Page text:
The reality is that sexual assault can occur to a person, no matter that individual’s age, sexual orientation, or gender identity. Men and boys experience many of the same emotions and reactions in the aftermath of a sexual assault as do women. With that said, men and boys can face additional challenges following a sexual assault because of societal stereotypes about masculinity and men. This discussion of these issues is intended to be direct and honest, focusing on what advocates and counselors discuss when assisting males who are victims or survivors of sexual assault.
Common Reactions of Men and Boys Following a Sexual Assault
Every individual – male of female – has unique reactions to being sexually assaulted. There are some more commonplace reactions that men and boys report experiencing in the aftermath of being sexually assaulted. These include:
- Post-traumatic stress disorder
- Eating disorders
- Avoid places that remind victim of assault
- Avoid people that remind victim of assault
- Questions about sexual orientation
- Fear of the “worst happening” or extreme dread
- Sense of a shortened future or even life
- Feel less of man
- Feel loss of control over body
- Feel on-edge
- Difficulty sleeping
- Withdrawal from relationships of different types
- Increased isolation
- Fear of disclosing sexual assault for fear of disbelief of judgment
- Sense of shame
- Sense of blame
Many of these responses to a sexual assault are magnified if the victim experienced an erection at the time of the incident. This particularly is the case when it comes to a sense of shame and sense of blame.
Can Sexual Assault Affect Sexual Orientation?
When the issue of the sexual assault of a man by a male is brought up, a recurring question is can this type of sexual assault affect the sexual orientation of the victim or survivor? The answer, in a word, is: No.
The reality is that male on male sexual assault is not related to the sexual orientation of either the perpetrator or victim. Whilst a perpetrator of male on male sexual assault might be homosexual, that is not always the case is not the determining factor of whether some men select males to sexually victimize.
A sexual assault of a man or boy cannot cause the victim to become homosexual. A victim or survivor of male on male sexual assault may question his own sexual orientation after being sexually abused or assaulted. That is an understandable response, which was noted a moment ago. A man or boy is most likely to question his sexual orientation following a sexual assault by a male if he experienced an erection or even an ejaculation during the incident. A man or boy needs to understand that an erection or ejaculation is an involuntary physiological response over which a man or boy doesn’t have true control.
Perpetrators of male on male sexual assault oftentimes use these physiological responses experienced by a victim as means of maintaining secrecy. This particularly is the case when the victim is a boy. The perp will utilize phrases like “you know you liked it” as a means of preventing the victim from talking about the incident.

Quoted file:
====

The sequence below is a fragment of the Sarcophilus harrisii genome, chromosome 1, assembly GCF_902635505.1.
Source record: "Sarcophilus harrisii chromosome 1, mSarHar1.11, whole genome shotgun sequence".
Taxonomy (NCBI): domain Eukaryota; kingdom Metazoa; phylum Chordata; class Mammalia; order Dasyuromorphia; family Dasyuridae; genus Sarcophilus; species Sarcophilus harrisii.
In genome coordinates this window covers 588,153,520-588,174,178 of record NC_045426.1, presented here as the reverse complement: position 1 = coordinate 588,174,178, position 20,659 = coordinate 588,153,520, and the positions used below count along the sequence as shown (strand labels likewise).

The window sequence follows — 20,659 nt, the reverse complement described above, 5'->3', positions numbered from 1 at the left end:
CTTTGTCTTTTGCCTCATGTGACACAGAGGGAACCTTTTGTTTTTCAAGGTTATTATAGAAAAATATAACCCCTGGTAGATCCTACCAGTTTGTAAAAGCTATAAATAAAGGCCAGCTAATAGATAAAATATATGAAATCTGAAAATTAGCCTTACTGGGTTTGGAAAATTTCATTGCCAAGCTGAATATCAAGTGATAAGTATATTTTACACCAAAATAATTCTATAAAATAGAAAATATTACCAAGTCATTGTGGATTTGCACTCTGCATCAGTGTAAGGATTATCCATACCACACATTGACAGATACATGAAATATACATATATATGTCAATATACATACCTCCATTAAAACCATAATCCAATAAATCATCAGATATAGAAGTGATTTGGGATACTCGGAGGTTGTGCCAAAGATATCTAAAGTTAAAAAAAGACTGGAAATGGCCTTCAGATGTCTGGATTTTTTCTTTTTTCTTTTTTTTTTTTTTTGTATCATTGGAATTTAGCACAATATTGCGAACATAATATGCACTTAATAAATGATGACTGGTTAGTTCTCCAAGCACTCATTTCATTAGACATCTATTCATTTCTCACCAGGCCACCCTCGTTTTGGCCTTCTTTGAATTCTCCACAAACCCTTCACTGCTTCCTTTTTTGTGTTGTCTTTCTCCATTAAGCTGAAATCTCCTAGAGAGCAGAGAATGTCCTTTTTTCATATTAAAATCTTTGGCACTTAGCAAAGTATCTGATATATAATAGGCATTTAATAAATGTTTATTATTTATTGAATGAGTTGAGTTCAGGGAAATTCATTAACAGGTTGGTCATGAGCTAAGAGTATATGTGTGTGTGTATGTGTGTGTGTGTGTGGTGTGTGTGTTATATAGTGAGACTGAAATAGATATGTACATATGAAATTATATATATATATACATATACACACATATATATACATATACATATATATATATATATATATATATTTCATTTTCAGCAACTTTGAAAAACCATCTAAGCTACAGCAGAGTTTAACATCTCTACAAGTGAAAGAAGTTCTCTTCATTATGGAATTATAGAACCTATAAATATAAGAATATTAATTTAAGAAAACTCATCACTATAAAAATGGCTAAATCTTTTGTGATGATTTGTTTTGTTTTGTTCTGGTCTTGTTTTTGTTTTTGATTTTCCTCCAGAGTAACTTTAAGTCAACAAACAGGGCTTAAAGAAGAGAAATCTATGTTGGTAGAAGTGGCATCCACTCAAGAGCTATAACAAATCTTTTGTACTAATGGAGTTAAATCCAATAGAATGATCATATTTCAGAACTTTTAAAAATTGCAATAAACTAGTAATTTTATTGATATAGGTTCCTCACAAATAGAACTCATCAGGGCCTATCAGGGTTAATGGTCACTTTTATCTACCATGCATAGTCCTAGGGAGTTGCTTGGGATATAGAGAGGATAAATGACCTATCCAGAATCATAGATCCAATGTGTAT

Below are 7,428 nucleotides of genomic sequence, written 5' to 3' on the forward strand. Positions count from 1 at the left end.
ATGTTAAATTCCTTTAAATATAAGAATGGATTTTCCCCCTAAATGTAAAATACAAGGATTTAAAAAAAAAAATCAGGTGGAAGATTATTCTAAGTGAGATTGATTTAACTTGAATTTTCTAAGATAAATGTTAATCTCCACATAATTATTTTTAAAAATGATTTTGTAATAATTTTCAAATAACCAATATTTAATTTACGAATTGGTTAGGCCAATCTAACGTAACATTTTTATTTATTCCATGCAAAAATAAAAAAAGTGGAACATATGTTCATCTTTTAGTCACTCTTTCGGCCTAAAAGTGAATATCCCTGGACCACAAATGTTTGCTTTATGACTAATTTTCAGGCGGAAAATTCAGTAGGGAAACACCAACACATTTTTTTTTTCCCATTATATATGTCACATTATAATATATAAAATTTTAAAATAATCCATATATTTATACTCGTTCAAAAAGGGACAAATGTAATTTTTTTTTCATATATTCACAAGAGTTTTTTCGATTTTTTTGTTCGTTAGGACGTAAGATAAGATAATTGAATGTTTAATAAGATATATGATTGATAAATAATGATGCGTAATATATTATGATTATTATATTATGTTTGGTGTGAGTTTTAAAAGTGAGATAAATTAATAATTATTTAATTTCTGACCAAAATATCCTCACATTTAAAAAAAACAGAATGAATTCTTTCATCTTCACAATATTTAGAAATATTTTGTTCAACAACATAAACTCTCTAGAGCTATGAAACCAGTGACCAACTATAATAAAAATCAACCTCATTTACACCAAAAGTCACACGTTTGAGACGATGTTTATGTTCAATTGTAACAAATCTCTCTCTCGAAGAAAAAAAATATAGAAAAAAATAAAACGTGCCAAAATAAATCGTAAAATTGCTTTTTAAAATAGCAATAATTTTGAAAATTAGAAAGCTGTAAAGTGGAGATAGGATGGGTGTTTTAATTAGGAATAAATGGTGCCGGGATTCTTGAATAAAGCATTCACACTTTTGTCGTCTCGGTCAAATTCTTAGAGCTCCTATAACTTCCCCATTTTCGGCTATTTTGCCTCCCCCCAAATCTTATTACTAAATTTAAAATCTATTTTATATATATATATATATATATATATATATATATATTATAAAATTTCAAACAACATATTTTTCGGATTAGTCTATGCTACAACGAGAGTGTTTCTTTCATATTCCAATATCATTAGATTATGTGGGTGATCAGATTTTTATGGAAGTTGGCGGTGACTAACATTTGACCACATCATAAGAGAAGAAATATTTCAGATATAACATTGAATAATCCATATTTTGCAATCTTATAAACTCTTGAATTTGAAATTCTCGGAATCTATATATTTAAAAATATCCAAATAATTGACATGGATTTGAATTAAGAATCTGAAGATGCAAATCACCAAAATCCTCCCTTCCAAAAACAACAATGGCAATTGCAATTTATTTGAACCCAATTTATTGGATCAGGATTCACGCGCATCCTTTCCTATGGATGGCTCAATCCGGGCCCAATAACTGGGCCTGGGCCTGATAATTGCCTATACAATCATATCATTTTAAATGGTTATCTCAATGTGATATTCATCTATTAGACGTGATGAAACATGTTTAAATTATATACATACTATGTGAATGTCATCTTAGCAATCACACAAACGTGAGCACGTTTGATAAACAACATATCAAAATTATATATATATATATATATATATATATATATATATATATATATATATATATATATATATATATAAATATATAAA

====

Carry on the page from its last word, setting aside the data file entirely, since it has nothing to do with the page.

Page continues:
Advocates for male survivors of sexual assault use very plain language to underscore that this type of victimization is not the fault of the target. They make clear that “in no way does an erection invite unwanted sexual activity and ejaculation in no way condones an assault.”
Supporting a Male Victim or Survivor of Sexual Assault
There are key ways in which you can support a male victim of sexual assault. These include:
- Validate feelings
- Express concern
- Don’t seek details
- Assist in finding resources
Bear in mind that it can be particularly difficult for a male sexual assault survivor to disclose a sexual assault to another person. This arises from stereotypes about masculinity and other issues. Thus, when a male survivor of sexual assault reaches out to you, listen closely. Give the survivor your undivided attention.
Validate the feelings expressed by a male survivor of sexual assault. Don’t make canned responses like “it will get better.” Rather, focus on making statements like “that sounds like a truly hard, difficult thing to through” or “I believe you.”
Directly express your concern to a male survivor of sexual assault. You can underscore this by making truly unequivocal statements like “I am here for you.”
When talking to a male survivor of sexual assault, don’t ask for details. If the survivor elects to share details, listen intently and in a supportive and nonjudgmental way.
Finally, you can be truly helpful to a male survivor of sexual assault by assisting him in finding appropriate resources. For example, you might be able to assist a male survivor of surviving sexual assault in finding a suitable counselor or therapist.